More New Homes Being Built - But is it Enough?
While it is true that we still have a chronic shortage of housing in this country, there is some good news on the horizon, according to the latest figures from the NHBC. They have reported strong growth in registration by house builders to construct new homes over the past three months – an increase which is being led by the UK’s private construction sector.
In the three months to the end of May, nearly 44,000 new homes were started, an increase of 15 per cent on the same period last year. Three-quarters of these are being built by private firms (with the other quarter accounted for by housing associations and councils), and the rate of growth in this sector is actually 17 per cent compared with the same period in 2014.
The news locally is even better: in the east of England, the rate of growth is very nearly 30 per cent. At last it would seem that the message that we need more new homes is being translated into action – but is it enough?
Extrapolate the latest quarterly figures across a full year, and the UK would be delivering around 175,000 new homes in 2015. Although this is ahead of the numbers which have been built in recent years, it is still far short of the 250,000 new homes every year which it is generally agreed are needed.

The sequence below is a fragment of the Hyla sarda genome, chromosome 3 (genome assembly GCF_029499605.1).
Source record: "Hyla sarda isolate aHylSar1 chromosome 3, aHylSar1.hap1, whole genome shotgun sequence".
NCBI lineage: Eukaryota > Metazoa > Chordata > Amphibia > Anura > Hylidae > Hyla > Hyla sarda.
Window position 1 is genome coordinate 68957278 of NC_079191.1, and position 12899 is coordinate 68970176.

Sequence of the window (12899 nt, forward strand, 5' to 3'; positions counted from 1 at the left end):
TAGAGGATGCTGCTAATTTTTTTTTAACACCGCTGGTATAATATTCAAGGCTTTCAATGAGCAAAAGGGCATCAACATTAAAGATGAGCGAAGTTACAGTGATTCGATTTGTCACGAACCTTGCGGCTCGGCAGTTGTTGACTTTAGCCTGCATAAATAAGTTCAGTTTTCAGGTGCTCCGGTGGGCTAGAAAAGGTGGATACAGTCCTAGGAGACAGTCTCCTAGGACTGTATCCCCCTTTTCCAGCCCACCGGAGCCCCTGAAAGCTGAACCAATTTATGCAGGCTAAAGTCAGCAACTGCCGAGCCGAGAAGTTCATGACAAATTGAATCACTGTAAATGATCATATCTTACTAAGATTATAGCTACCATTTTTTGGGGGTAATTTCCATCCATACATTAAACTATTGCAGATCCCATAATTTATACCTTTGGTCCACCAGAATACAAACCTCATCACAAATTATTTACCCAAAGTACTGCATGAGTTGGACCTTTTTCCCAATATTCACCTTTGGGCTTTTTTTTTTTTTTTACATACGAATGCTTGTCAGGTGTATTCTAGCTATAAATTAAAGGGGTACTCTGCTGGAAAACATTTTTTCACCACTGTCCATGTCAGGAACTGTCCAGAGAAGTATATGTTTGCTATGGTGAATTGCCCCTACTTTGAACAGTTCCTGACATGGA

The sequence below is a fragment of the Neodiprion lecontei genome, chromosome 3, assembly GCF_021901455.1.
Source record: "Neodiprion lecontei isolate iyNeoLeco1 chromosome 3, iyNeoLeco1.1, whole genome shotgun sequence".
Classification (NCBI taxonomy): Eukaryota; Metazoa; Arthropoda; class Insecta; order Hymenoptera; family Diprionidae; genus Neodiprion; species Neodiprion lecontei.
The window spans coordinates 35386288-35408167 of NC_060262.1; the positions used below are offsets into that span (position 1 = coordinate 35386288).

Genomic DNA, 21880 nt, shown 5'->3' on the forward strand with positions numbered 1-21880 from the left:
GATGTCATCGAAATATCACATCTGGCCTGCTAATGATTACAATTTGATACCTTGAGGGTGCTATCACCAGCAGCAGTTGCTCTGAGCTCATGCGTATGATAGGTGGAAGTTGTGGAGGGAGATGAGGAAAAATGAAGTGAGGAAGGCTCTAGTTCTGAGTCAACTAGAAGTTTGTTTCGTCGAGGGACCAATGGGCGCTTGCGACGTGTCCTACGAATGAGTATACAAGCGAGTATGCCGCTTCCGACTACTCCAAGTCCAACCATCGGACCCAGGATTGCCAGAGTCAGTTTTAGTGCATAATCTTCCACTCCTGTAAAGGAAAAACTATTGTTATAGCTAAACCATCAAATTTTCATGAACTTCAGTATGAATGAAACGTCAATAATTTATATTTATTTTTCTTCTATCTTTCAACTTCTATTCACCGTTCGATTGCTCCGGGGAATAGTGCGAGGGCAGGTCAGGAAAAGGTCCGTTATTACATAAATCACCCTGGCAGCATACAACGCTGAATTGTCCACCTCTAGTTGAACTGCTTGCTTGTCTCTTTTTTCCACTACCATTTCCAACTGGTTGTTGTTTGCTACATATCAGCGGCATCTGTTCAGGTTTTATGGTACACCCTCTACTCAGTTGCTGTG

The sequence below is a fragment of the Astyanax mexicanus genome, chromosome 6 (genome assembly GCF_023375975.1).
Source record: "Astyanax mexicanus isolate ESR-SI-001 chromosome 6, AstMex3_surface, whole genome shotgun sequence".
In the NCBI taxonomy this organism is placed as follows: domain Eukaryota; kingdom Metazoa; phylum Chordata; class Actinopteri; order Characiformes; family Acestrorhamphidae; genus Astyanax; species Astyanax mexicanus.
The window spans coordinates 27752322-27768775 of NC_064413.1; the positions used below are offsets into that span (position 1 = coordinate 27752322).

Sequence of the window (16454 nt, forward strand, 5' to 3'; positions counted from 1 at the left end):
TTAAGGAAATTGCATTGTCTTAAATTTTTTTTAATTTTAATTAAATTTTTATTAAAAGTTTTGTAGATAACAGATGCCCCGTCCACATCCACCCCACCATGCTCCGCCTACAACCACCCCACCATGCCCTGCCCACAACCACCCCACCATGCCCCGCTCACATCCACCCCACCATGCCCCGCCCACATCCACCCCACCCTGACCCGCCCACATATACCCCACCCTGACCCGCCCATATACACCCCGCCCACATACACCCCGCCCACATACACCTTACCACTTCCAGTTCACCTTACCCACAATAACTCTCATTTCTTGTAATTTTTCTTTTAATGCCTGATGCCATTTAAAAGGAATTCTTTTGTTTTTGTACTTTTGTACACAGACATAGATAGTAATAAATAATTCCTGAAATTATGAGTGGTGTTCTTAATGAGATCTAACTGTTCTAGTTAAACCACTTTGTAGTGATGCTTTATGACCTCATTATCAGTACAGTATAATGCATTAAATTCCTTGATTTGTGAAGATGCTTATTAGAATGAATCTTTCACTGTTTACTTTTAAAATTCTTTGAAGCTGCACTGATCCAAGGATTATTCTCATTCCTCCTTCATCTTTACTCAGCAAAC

Our own experience backs this up. We are building new homes at a record rate, and they are finding buyers readily. Many people are buying ‘off-plan’ to ensure they get the plot they want; unlike two or three years ago, it is now rare for us to finish a new home without it having a buyer.
This view seems to be backed up by estate agents, many of whom are reporting a shortage of stock and a big mismatch between the number of potential buyers and the number of homes they actually have to sell. It would appear that demand is still running well ahead of supply.
Whilst those who already have a home might want to pull up the drawbridge and say ‘no more new homes’, the fact is that we desperately need a decent supply of homes to enable local people to live and work in their own communities, at least in a way which is affordable.
If campaigners accepted this fact and focussed their efforts in trying to make sure that new developments were appropriate – rather than simply saying no to every proposal – they would be doing their local communities a much bigger favour.
After all, every house was a new home at one point. And if we are to ensure that everyone has access to somewhere decent to live, the pipeline of new homes must continue to grow.